During this stretch is when I expected to feel the altitude effects. The entrance to the park was at just under 11,000 feet, and we escaped the tree-line at 12,000. To my surprise, I did not feel too differently, other than being a little slower and working a little harder, which I had been dealing with since Idaho Springs. There was no headache, no nausea, and my legs were not feeling too sore. I got a sense of confidence, knowing there was a better chance of success.

One of the tighter switchbacks.

The climb continued at the same moderate grade until we finally reached Summit Lake at 13,000 feet. I could barely make out the summit by this point. Kelli pointed it out to me.

By that point I was beat up, tired, and even had a slight hamstring cramp near the very end, yet I felt amazing. The last 1,000 feet were the most difficult because of the lower amount of oxygen, but also the most enjoyable for me. I was overwhelmed by the surrounding beauty, and proud of the fact that I was going to do this. Perhaps also because of the lower amount of oxygen, I had a peaceful sense of calm. Kelli said she enjoyed living the experience through me. She had already hiked all of the 14ers in Colorado, a fantastic accomplishment, so this one did not have the same impact. I asked if she felt similarly after her first one. She said yes, and that was where her husband proposed. The mountain has a way of bringing out the romantic poet in all of us.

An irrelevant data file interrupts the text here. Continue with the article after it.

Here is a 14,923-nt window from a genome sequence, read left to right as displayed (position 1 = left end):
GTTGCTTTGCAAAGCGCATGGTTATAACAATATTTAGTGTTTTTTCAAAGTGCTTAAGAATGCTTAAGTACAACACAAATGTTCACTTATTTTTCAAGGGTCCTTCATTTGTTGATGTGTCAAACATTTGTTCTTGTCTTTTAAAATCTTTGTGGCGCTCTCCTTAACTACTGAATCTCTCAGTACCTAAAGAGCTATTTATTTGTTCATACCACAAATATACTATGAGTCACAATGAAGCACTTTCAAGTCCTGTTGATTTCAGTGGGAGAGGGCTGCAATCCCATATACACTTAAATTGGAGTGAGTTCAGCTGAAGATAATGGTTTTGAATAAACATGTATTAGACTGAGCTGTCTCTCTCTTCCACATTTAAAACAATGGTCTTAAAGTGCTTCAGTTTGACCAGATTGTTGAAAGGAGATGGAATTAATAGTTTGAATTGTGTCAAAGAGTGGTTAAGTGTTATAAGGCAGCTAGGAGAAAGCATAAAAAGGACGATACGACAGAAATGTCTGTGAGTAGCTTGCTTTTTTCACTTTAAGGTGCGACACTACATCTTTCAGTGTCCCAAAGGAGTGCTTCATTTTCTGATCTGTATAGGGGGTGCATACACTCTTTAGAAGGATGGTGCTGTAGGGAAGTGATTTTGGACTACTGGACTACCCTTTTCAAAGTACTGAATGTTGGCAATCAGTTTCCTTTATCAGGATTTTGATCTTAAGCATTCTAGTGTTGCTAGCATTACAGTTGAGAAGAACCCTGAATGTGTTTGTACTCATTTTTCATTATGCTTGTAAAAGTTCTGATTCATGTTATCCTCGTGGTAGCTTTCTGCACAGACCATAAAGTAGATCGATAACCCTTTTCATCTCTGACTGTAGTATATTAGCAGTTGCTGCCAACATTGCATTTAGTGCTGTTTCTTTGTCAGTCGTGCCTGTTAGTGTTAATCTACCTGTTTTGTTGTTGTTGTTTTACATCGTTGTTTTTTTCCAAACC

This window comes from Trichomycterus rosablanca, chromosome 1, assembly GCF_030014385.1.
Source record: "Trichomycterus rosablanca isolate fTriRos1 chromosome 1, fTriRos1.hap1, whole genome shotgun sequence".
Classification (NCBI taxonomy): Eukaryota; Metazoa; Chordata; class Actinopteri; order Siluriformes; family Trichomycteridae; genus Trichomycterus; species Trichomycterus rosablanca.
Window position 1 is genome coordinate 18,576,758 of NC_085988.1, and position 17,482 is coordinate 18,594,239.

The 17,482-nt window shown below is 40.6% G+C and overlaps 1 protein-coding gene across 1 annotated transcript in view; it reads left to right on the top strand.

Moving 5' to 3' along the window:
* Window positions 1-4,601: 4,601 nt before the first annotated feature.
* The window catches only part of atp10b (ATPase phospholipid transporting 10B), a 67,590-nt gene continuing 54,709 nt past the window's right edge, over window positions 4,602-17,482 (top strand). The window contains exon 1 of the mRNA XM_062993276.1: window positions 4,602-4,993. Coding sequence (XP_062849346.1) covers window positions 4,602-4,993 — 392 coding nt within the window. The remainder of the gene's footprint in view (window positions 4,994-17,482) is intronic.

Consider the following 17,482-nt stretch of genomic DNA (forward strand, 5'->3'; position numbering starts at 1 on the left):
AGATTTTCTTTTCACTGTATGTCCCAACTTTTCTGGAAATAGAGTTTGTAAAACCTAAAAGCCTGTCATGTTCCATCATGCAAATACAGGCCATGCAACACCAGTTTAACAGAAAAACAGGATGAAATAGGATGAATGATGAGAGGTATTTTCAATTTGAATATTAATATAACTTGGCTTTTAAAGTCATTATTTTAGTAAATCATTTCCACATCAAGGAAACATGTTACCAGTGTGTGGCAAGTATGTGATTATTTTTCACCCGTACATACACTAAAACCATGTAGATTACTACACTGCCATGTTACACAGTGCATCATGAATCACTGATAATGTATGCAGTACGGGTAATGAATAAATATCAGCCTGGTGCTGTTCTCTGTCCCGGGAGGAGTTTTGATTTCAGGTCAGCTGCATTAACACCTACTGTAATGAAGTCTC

As we got closer to the top, the switchbacks became tighter, and some were a little more difficult. My legs were feeling very heavy by this point, and the heart rate was still high. That said, I had my eyes on the prize as I was able to see the summit off in the distance. We turned a corner and found more switchbacks waiting, but more importantly, there were cars. I squinted and saw more switchbacks above the cars, but that was not a road; that was a trail. We were nearing the end.

I pedaled and pedaled, ever so slowly, and finally reached the top. Relief! It was done! From 300 feet to 14,100 in a little over two days. This may be my proudest cycling achievement.

I was feeling a little woozy at the top, but I couldn’t stop there. We parked our bikes in the rack, and hiked the remaining 200 feet to the summit. Words cannot explain what the world looks like while staring down at it from 14,000 feet. I took some pictures, some of which I think came out well, but they do not compare with seeing it with your own eyes.